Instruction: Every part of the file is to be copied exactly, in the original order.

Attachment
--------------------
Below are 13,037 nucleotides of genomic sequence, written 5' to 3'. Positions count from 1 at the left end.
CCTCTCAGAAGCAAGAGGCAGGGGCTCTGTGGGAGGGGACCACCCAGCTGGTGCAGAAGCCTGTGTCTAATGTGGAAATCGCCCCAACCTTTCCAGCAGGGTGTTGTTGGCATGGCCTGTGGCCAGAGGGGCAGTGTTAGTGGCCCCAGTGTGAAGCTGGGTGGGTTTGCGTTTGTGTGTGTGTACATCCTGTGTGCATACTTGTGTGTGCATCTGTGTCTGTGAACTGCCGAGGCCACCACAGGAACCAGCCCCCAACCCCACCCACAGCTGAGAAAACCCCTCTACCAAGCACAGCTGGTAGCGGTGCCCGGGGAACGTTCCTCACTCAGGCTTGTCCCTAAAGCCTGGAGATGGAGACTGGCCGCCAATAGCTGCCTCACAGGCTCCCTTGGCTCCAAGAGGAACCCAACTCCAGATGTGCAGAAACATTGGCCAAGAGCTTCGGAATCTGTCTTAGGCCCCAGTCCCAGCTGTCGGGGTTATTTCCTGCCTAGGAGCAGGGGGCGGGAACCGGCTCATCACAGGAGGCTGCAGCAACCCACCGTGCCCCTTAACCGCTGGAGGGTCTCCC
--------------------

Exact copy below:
Below are 13,037 nucleotides of genomic sequence, written 5' to 3'. Positions count from 1 at the left end.
CCTCTCAGAAGCAAGAGGCAGGGGCTCTGTGGGAGGGGACCACCCAGCTGGTGCAGAAGCCTGTGTCTAATGTGGAAATCGCCCCAACCTTTCCAGCAGGGTGTTGTTGGCATGGCCTGTGGCCAGAGGGGCAGTGTTAGTGGCCCCAGTGTGAAGCTGGGTGGGTTTGCGTTTGTGTGTGTGTACATCCTGTGTGCATACTTGTGTGTGCATCTGTGTCTGTGAACTGCCGAGGCCACCACAGGAACCAGCCCCCAACCCCACCCACAGCTGAGAAAACCCCTCTACCAAGCACAGCTGGTAGCGGTGCCCGGGGAACGTTCCTCACTCAGGCTTGTCCCTAAAGCCTGGAGATGGAGACTGGCCGCCAATAGCTGCCTCACAGGCTCCCTTGGCTCCAAGAGGAACCCAACTCCAGATGTGCAGAAACATTGGCCAAGAGCTTCGGAATCTGTCTTAGGCCCCAGTCCCAGCTGTCGGGGTTATTTCCTGCCTAGGAGCAGGGGGCGGGAACCGGCTCATCACAGGAGGCTGCAGCAACCCACCGTGCCCCTTAACCGCTGGAGGGTCTCCC